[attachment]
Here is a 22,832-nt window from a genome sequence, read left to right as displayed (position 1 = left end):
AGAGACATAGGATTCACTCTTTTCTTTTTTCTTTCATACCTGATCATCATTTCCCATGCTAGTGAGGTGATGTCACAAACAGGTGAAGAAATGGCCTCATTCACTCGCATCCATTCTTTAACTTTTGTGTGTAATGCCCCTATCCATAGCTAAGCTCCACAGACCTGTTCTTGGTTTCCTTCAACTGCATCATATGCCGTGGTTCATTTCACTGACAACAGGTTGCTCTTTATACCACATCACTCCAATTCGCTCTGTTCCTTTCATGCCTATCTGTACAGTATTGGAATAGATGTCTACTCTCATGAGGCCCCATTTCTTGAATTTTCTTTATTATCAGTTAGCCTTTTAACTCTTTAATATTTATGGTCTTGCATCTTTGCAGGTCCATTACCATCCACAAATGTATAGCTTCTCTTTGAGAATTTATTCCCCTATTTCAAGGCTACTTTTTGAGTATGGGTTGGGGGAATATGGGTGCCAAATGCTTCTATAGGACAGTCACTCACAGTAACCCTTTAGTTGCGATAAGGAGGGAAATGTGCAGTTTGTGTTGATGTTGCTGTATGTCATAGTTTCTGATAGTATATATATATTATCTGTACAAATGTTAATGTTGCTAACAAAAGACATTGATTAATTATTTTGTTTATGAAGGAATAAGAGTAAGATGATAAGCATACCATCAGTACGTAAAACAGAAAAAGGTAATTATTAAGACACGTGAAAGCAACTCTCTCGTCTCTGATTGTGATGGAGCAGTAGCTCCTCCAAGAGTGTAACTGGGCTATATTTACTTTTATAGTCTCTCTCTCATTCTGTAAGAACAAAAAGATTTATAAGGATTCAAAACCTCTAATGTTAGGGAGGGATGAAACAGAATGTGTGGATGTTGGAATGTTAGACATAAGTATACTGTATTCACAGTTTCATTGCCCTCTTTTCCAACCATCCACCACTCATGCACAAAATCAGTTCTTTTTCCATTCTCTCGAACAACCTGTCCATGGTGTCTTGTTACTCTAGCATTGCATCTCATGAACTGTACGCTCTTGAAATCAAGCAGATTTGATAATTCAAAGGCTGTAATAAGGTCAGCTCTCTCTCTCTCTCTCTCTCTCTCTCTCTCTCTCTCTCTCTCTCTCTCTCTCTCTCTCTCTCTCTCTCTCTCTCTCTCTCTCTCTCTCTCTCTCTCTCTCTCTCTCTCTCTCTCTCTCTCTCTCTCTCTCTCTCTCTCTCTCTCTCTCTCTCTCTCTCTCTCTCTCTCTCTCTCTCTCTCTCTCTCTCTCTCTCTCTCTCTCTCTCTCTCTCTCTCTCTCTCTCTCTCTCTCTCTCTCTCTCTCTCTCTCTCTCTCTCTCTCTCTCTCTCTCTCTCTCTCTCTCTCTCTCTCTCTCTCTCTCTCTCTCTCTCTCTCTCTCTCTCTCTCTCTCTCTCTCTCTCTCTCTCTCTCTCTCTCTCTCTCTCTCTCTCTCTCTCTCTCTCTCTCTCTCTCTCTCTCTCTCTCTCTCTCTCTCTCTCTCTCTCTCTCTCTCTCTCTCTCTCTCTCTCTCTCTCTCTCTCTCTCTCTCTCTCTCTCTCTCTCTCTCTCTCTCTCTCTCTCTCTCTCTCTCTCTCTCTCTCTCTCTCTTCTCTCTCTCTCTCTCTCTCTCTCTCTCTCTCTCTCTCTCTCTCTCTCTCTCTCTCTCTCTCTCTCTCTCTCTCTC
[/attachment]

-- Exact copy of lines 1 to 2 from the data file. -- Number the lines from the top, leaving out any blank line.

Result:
Here is a 22,832-nt window from a genome sequence, read left to right as displayed (position 1 = left end):
AGAGACATAGGATTCACTCTTTTCTTTTTTCTTTCATACCTGATCATCATTTCCCATGCTAGTGAGGTGATGTCACAAACAGGTGAAGAAATGGCCTCATTCACTCGCATCCATTCTTTAACTTTTGTGTGTAATGCCCCTATCCATAGCTAAGCTCCACAGACCTGTTCTTGGTTTCCTTCAACTGCATCATATGCCGTGGTTCATTTCACTGACAACAGGTTGCTCTTTATACCACATCACTCCAATTCGCTCTGTTCCTTTCATGCCTATCTGTACAGTATTGGAATAGATGTCTACTCTCATGAGGCCCCATTTCTTGAATTTTCTTTATTATCAGTTAGCCTTTTAACTCTTTAATATTTATGGTCTTGCATCTTTGCAGGTCCATTACCATCCACAAATGTATAGCTTCTCTTTGAGAATTTATTCCCCTATTTCAAGGCTACTTTTTGAGTATGGGTTGGGGGAATATGGGTGCCAAATGCTTCTATAGGACAGTCACTCACAGTAACCCTTTAGTTGCGATAAGGAGGGAAATGTGCAGTTTGTGTTGATGTTGCTGTATGTCATAGTTTCTGATAGTATATATATATTATCTGTACAAATGTTAATGTTGCTAACAAAAGACATTGATTAATTATTTTGTTTATGAAGGAATAAGAGTAAGATGATAAGCATACCATCAGTACGTAAAACAGAAAAAGGTAATTATTAAGACACGTGAAAGCAACTCTCTCGTCTCTGATTGTGATGGAGCAGTAGCTCCTCCAAGAGTGTAACTGGGCTATATTTACTTTTATAGTCTCTCTCTCATTCTGTAAGAACAAAAAGATTTATAAGGATTCAAAACCTCTAATGTTAGGGAGGGATGAAACAGAATGTGTGGATGTTGGAATGTTAGACATAAGTATACTGTATTCACAGTTTCATTGCCCTCTTTTCCAACCATCCACCACTCATGCACAAAATCAGTTCTTTTTCCATTCTCTCGAACAACCTGTCCATGGTGTCTTGTTACTCTAGCATTGCATCTCATGAACTGTACGCTCTTGAAATCAAGCAGATTTGATAATTCAAAGGCTGTAATAAGGTCAGCTCTCTCTCTCTCTCTCTCTCTCTCTCTCTCTCTCTCTCTCTCTCTCTCTCTCTCTCTCTCTCTCTCTCTCTCTCTCTCTCTCTCTCTCTCTCTCTCTCTCTCTCTCTCTCTCTCTCTCTCTCTCTCTCTCTCTCTCTCTCTCTCTCTCTCTCTCTCTCTCTCTCTCTCTCTCTCTCTCTCTCTCTCTCTCTCTCTCTCTCTCTCTCTCTCTCTCTCTCTCTCTCTCTCTCTCTCTCTCTCTCTCTCTCTCTCTCTCTCTCTCTCTCTCTCTCTCTCTCTCTCTCTCTCTCTCTCTCTCTCTCTCTCTCTCTCTCTCTCTCTCTCTCTCTCTCTCTCTCTCTCTCTCTCTCTCTCTCTCTCTCTCTCTCTCTCTCTCTCTCTCTCTCTCTCTCTCTCTCTCTCTCTCTCTCTCTCTCTCTCTCTCTCTCTCTCTCTCTCTCTCTCTCTCTCTCTCTCTCTCTCTCTCTCTCTCTCTCTCTCTCTCTCTCTCTCTCTCTCTCTCTCTCTCTCTCTCTCTCTCTCTCTCTCTTCTCTCTCTCTCTCTCTCTCTCTCTCTCTCTCTCTCTCTCTCTCTCTCTCTCTCTCTCTCTCTCTCTCTCTCTCTC